This clinical trial, which was sponsored by the National Cancer Institute in Canada, was designed to determine whether radiation therapy administered concurrently with the second cycle of chemotherapy could improve the overall survival of patients with limited stage small cell lung cancer compared to administration of radiation therapy concurrent with the last cycle of chemotherapy. Patients received a total of 6 cycles of chemotherapy treatment and patients without evidence of progression of their cancer at the completion of therapy were treated with prophylactic central nervous system radiation.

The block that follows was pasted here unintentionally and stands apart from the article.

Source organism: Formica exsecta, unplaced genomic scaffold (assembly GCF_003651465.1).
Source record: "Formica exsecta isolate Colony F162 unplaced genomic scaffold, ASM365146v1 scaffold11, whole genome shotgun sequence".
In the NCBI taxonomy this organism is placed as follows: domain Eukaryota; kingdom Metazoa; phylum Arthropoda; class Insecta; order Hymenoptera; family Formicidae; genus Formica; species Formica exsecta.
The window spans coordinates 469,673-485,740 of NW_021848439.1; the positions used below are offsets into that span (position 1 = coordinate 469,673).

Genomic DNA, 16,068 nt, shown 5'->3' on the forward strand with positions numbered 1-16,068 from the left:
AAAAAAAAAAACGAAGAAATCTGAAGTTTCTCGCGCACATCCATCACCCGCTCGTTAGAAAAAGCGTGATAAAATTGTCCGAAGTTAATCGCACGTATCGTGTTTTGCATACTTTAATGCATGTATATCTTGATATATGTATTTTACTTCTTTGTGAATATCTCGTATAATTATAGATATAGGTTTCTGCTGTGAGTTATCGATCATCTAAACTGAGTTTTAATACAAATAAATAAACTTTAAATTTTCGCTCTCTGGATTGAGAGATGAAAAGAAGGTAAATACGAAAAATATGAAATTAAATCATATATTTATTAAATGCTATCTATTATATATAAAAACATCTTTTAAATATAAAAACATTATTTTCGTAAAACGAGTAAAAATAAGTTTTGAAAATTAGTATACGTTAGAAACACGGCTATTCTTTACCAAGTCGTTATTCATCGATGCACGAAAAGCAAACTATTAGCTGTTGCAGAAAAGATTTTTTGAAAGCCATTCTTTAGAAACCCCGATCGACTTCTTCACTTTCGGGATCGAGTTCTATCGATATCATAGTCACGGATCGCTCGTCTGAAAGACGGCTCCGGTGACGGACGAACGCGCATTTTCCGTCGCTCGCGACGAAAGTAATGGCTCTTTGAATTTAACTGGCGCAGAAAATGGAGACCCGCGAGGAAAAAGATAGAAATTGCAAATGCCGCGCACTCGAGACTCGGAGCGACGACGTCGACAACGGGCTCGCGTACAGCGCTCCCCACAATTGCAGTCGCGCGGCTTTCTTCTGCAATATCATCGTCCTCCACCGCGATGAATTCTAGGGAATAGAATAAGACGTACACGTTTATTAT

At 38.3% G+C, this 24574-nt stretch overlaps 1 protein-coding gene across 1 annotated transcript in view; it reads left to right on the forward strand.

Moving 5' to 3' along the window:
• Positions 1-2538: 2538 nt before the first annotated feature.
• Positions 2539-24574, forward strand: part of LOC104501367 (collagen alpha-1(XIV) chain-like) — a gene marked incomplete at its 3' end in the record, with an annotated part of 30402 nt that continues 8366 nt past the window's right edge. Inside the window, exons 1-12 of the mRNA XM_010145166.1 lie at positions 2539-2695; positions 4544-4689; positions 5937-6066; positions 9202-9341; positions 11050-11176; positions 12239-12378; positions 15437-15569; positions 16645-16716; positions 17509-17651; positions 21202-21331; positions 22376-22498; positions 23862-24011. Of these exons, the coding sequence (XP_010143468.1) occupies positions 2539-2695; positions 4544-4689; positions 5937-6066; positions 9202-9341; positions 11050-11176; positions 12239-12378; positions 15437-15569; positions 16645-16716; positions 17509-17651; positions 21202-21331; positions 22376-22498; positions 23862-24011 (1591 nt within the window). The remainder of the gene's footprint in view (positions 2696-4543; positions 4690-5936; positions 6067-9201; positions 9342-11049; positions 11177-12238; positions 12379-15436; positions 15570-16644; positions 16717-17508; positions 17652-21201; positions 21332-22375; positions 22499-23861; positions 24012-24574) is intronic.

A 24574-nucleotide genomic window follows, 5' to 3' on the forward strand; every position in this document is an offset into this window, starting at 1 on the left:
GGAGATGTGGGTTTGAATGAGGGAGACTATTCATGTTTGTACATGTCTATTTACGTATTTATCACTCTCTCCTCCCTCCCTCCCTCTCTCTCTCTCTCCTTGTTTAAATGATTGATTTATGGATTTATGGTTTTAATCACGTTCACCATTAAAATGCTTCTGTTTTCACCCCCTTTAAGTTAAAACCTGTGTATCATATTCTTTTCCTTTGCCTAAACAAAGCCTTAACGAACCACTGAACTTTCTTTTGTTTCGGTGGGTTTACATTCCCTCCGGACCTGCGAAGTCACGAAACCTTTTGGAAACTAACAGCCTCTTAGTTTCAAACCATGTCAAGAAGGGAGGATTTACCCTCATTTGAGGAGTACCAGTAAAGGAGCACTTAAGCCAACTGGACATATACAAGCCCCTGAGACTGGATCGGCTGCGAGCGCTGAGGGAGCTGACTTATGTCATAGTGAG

There were no significant differences in the tolerability of delivering radiation therapy early versus late concurrent with chemotherapy administration. These 2 treatment approaches were directly compared and the patients treated with early radiation survived an average of 21 months compared to 16 months for patients treated with late radiation. More importantly, the 5-year survival rates for patients treated with early radiation were nearly double those for patients treated with late radiation. Patients treated with early radiation were also significantly less likely to develop brain metastases. The results of this and other clinical trials have led to a standard practice of administering radiation concurrent with early cycles of chemotherapy in overall multi-modality treatment approaches to limited disease small cell lung cancer. (Journal of Clinical Oncology, Vol 11, pp 336-344, 1993)
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